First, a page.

And I’m glad to say that in recent years, the church has begun to embrace “performance” as a legitimate skill to be deployed by worship leaders. Very much in the same way that we would like our preachers to be interesting and engaging.
Paul Baloche, in his article “A Leading Worship Performance” (Worship Leader, Jul/Aug 2012) says that musically preparing is important because it will “greatly affect the participation of the congregation”. Baloche goes on to say:
We have to acknowledge that leading worship has aspects of performance. It’s naive or dishonest to pretend there is no element of performance when we walk out onto a platform or stage in front of others.
In an interview with Israel Houghton in the same issue of Worship Leader magazine, Houghton talks about a big Easter event that Lakewood Church had put on:
We poured great effort into how the songs wold be structured, how we were going to go about it, we planned this big drum feature thing. I asked our team, ‘What if we did that every week?’ Just put it all out there every single week? Some would see that as the wrong kind of performance, but I would see it as caring for the people that are coming to hear from God.”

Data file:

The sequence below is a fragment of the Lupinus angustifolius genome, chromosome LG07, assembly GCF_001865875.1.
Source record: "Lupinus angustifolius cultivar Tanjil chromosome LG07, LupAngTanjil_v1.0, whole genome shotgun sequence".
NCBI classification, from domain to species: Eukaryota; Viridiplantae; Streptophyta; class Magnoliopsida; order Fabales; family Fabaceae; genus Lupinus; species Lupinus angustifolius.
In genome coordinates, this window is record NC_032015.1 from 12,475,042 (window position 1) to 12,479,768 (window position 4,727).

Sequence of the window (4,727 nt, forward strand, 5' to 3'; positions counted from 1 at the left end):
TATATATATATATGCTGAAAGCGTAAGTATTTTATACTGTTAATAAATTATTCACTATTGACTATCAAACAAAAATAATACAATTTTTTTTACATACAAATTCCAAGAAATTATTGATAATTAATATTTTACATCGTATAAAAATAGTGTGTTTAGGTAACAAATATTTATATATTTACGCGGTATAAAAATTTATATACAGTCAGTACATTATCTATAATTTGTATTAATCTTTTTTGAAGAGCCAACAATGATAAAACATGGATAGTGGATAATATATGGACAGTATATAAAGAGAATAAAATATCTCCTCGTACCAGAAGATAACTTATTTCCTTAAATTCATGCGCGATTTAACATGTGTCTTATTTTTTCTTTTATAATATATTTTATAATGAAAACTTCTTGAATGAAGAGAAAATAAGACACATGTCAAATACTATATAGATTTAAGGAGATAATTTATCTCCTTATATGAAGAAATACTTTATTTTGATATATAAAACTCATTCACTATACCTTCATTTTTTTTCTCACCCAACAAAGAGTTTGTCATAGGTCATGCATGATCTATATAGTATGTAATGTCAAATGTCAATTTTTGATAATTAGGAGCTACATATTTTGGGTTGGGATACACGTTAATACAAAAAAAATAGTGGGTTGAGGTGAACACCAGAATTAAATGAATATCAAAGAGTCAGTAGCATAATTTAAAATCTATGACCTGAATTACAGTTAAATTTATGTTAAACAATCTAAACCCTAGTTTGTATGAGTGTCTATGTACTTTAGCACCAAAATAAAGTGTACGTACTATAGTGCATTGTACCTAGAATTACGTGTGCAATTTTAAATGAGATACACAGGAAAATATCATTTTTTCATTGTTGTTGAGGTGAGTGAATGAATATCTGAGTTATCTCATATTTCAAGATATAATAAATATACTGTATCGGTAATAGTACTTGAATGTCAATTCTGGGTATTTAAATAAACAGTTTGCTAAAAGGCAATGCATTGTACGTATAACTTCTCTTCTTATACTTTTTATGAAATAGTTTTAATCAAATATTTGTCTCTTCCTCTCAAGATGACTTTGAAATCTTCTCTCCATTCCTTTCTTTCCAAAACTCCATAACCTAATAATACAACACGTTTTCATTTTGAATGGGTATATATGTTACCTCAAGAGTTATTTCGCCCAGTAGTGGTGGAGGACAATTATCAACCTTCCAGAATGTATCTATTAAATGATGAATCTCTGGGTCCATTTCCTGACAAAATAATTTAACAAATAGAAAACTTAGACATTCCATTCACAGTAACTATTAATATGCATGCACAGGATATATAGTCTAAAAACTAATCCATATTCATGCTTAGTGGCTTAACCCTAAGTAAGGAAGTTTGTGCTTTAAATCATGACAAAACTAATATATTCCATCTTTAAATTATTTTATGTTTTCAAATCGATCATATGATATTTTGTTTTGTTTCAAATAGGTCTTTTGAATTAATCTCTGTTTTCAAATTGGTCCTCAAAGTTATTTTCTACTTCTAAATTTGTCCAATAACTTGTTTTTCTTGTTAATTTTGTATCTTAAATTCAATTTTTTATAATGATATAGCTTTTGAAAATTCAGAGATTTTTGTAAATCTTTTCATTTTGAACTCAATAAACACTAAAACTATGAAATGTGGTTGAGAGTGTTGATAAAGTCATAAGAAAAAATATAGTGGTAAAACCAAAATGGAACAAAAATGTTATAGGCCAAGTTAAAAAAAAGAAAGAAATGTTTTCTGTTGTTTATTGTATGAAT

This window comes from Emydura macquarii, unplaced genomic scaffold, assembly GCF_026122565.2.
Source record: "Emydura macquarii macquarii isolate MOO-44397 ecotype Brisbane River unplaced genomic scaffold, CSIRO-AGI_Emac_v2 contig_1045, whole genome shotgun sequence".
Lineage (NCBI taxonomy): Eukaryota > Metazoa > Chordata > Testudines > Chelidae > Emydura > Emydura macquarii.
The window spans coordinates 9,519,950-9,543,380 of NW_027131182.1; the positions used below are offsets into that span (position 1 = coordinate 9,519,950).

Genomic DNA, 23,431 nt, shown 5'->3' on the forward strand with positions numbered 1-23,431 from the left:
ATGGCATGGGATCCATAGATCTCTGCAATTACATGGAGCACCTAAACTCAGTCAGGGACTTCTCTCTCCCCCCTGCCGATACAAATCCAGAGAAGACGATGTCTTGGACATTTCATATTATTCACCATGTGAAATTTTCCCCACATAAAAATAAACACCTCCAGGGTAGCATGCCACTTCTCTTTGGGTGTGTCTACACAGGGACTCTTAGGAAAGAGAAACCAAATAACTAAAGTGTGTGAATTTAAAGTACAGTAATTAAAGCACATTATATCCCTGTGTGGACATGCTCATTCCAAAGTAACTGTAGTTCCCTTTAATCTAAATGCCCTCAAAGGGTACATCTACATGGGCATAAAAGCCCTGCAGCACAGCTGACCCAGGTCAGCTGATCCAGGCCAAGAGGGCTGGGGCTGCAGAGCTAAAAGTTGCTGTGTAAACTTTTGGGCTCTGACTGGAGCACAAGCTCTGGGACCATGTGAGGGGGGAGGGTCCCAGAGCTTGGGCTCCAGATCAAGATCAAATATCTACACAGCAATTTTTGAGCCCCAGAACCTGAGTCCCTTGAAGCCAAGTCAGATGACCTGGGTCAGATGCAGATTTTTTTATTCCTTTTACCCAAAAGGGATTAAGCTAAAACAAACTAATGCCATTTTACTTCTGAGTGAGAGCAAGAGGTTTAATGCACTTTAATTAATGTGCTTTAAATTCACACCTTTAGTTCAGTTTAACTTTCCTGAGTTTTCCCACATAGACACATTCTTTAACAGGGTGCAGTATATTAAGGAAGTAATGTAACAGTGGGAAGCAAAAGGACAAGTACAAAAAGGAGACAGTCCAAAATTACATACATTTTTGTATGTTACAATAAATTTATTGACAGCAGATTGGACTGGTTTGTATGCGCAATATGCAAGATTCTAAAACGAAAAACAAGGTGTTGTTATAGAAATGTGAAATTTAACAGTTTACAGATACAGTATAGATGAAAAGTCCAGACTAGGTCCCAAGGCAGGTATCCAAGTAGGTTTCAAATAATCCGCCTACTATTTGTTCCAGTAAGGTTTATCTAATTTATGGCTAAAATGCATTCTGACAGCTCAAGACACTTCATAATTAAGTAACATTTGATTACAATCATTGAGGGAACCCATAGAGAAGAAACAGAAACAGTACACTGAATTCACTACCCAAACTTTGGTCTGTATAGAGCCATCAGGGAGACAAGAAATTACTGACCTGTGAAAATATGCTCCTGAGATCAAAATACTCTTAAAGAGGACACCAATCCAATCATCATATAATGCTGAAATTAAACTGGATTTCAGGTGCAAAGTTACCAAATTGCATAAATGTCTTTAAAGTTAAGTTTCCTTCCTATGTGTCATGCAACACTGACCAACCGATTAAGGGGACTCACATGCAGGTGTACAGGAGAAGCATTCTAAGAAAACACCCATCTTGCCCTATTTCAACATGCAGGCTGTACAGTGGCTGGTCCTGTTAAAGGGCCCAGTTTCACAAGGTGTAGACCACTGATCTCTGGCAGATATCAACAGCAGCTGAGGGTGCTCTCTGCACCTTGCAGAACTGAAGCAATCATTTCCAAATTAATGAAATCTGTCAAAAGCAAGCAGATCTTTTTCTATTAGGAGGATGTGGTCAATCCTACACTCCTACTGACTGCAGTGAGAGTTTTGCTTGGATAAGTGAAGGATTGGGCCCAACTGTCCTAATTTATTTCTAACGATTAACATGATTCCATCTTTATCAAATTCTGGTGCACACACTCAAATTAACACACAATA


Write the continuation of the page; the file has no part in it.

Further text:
Properly motivated, performance is a powerful thing. As Houghton might say, if we want to honour God and if we care about our congregations, then we’d better put some effort into our craft and our delivery. Not because we want to bring glory to ourselves. Not because we seek the adulation of others. But because, as worship leaders who pastor our congregation into God’s presence, we want to maximise participation both in breadth (in the numbers of people who worship) and in depth (in terms of the quality of their encounter with God).
Maybe the worship team should think of themselves as the “support act” (oops, ‘act’ is probably another dirty word!). When God’s presence comes (the main event), we will get out of the way and join back with rest of the congregation in giving our praise and adulation to the audience of One.
So what do you think? Is this the right balance to strike?